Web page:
Databases · Online gaming

HBase and MongoDB, which is better for a massive online game development?


January 11th, 2016

Would like to hear from others on which is better for massive online game development: HBase or MongoDB? Why would you recommend one over the other?

Henry Zektser Director of Software Innovation at Dell SecureWorks

January 11th, 2016

This really requires more information to answer.. What are you storing? What's your projected usage pattern and dataset size? Do you have resiliency/consistency requirements you need to address? What language are you coding in?

David Raccah eCommerce Software Architect and Technical Advisor

January 11th, 2016

Well, if I was advising you - like I do for many startups and companies - I would ask the same question that Henry asked - what are your requirements? MMORPG - is not a requirement.

What is a requirement is and what is needed is defining:

1) Size of object being stored
2) MOST IMPORTANT - I STRESS this MORE than TPS - contention requirements. Are you allowing players to act and interact within the same space? Will they be messing with each other's lives? If yes - this removes a a fair number of options, including MongoDB - whose real ONLY strength is in single player non contention gaming scenarios.
3) Yes - TPS
4) Read rate - versus write rate. This is important because if all u are doing is writing and little reading - think log files, sure Cassandra is the winner. What if you are reading and writing - think session caches and the sort, where every real action involves a read and write, in those cases Cassandra is not very good at all, and things like Riak and Couchbase crush it.
5) Next and very important is besides the read/write rating - how slow is one versus the other? I state this because if the writes are high but they are not needed in realtime, while the reads are - and old cache values are ok, then the architecture - can vary significantly. However, if the read rate and write rate and their performances vary greatly, and worse - they need to happen in RT and they are of equal importance - then this will require a larger set of technologies to make it work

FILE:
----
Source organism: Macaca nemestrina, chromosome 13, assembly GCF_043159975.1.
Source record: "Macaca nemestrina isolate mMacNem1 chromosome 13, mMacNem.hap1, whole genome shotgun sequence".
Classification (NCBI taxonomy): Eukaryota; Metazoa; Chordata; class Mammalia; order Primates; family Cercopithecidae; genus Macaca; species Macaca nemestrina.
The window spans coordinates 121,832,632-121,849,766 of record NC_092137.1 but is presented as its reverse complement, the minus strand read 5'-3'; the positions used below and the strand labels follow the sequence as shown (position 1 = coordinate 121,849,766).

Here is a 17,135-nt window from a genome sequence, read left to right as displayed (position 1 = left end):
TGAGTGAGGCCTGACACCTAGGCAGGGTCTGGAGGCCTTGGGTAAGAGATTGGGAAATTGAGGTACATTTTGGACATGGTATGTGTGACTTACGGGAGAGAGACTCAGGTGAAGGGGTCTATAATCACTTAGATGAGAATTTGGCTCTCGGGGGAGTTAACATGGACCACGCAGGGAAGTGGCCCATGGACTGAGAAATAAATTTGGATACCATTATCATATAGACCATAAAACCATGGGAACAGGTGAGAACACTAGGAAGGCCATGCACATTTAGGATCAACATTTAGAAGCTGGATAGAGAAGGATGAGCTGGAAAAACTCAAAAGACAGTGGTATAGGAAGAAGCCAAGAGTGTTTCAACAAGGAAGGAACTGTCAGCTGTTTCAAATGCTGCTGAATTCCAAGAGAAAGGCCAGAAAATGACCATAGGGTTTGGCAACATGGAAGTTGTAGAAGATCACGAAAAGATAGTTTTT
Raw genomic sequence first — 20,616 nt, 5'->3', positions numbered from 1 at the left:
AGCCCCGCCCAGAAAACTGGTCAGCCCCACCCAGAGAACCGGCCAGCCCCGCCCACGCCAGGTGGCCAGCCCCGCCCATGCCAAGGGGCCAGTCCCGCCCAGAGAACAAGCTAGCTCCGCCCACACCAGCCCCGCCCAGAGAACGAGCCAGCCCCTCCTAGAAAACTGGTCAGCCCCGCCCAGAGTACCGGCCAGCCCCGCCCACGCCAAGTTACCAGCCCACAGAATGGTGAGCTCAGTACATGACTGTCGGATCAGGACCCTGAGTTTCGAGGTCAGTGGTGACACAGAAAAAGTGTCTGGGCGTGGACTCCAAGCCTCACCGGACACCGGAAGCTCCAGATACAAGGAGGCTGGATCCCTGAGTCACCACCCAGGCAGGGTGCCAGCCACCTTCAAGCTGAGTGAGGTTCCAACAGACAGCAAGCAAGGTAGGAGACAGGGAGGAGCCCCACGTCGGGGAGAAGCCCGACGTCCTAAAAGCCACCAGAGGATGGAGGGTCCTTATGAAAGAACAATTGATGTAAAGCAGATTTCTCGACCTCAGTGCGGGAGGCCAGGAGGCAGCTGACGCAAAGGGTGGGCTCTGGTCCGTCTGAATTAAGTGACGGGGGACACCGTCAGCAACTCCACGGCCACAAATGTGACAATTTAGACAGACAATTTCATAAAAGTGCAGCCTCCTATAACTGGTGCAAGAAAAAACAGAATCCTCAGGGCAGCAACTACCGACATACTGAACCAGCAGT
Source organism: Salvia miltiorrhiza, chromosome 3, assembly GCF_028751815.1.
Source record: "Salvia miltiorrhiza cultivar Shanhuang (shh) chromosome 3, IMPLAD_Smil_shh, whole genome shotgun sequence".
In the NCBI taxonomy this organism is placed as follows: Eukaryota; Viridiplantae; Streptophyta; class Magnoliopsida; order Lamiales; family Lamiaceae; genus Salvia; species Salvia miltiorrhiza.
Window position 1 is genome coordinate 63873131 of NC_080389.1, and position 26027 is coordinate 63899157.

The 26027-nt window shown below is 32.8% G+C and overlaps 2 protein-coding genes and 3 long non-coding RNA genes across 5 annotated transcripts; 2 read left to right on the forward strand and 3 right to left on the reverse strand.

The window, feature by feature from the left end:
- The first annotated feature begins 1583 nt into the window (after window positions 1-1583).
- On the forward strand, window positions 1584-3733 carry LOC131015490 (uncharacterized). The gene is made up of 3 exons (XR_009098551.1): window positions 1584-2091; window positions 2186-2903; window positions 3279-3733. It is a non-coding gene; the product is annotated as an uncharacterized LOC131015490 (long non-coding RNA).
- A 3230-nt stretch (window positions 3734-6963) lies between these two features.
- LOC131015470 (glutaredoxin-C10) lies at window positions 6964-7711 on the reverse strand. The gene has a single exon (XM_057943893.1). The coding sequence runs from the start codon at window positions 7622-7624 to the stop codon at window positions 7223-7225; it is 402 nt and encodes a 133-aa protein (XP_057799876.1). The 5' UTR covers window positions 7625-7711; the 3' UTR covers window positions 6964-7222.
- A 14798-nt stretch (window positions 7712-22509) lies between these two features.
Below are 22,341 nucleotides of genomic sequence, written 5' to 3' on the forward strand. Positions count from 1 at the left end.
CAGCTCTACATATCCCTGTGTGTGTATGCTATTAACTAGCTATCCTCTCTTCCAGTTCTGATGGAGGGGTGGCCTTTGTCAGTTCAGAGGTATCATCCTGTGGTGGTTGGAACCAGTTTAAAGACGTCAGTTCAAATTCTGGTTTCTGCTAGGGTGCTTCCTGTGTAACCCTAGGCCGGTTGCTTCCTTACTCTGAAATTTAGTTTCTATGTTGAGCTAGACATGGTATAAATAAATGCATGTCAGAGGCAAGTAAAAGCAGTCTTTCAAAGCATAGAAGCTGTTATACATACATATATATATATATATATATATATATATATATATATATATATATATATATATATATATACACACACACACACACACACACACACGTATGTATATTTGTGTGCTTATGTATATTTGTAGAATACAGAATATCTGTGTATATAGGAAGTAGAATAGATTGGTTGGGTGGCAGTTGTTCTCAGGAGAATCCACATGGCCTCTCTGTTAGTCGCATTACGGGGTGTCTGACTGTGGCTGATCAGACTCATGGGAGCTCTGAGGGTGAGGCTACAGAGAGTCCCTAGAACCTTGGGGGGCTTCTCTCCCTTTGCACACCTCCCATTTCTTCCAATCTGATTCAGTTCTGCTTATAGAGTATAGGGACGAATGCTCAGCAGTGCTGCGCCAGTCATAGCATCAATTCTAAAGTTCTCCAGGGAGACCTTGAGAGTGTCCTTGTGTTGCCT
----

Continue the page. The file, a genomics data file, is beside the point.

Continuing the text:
Finally, there is always the WHO CARES approach. This approach is the true and tried approach for almost every startup I know of. It works great as long as you do TWO things:

1) You create a clean and layered abstraction for the code - so that as you change out back ends - tour system does not get affected.
2) You promise it will happen :-) Though if you are succeeding - you will be forced to do so.

Joe Emison Chief Information Officer at Xceligent

January 11th, 2016

Both of those seem really inappropriate to me. HBase is going to be way too slow. Mongo doesn't really have much to recommend it over Cassandra or Riak for high availability, high volume writes.

If I were starting out, I'd consider DynamoDB or Firebase for initial development just to not have to deal with deploying one of those other DBs myself. You're going to spend a lot of time getting a cluster up, stable, available, with failover that you probably would want to spend on product-market fit initially.

Jason Graves Software Architect - Nokia Bell Labs

January 11th, 2016

When in doubt, just look at how the big-boys do it.

Specifically this part...

"Supercell is usingAmazon Kinesisfor real-time delivery of in-game data, handling 45 billion events per day. Whereas it recently ran its own Hadoop instances on Amazon EC2, it now usesAmazon Elastic MapReduce(Amazon EMR) to provide a managed Hadoop framework before passing the data into its data warehouse service running on top of Amazon EC2 instances. Kinesis data is also read intoAmazon DynamoDB. "Amazon DynamoDB is good for use cases like ours where scalability and speed are crucial," says Yliharju."

However...  if you are expecting more than 45-billion requests a day, this might not be the best option for you :)

Matt Kaufman Cloud Technology Expert

January 11th, 2016

There are several comparisons of the two on the web. Here's an easy to read table: I honestly can't speak in terms of massive online game development, however, I typically recommend that startups go with the technology for which there are the most developers OR the technology their existing developers already know. I think you're going to have to provide some addl details to get a better answer. Is your massive online gaming going to have users interacting with each other in real-time?

Joanan Hernandez CEO & Founder at Mollejuo

January 11th, 2016

Shouldn't the decision of what DB engine or development platform to use, be based on the technical requirements rather than the game itself?

Just saying.


Krassimir Fotev Founder of Peer Belt Inc.

January 11th, 2016

Go with Cassandra - easy to develop, scale, fix if broken. Sent from my iPhone

Jordan Olin Senior Consultant at xMatters, inc

January 11th, 2016

I would concur with Joe Emison's advice.  Have not used DynamoDB specifically, but have used Amazon RDS for both Aurora and MySQL and can attest to how easy it was to setup, configure, and manage so that I could focus on implementing my MVPs.  In addition, Aurora was extremely fast and efficient; could be something to consider for anything requiring transactions.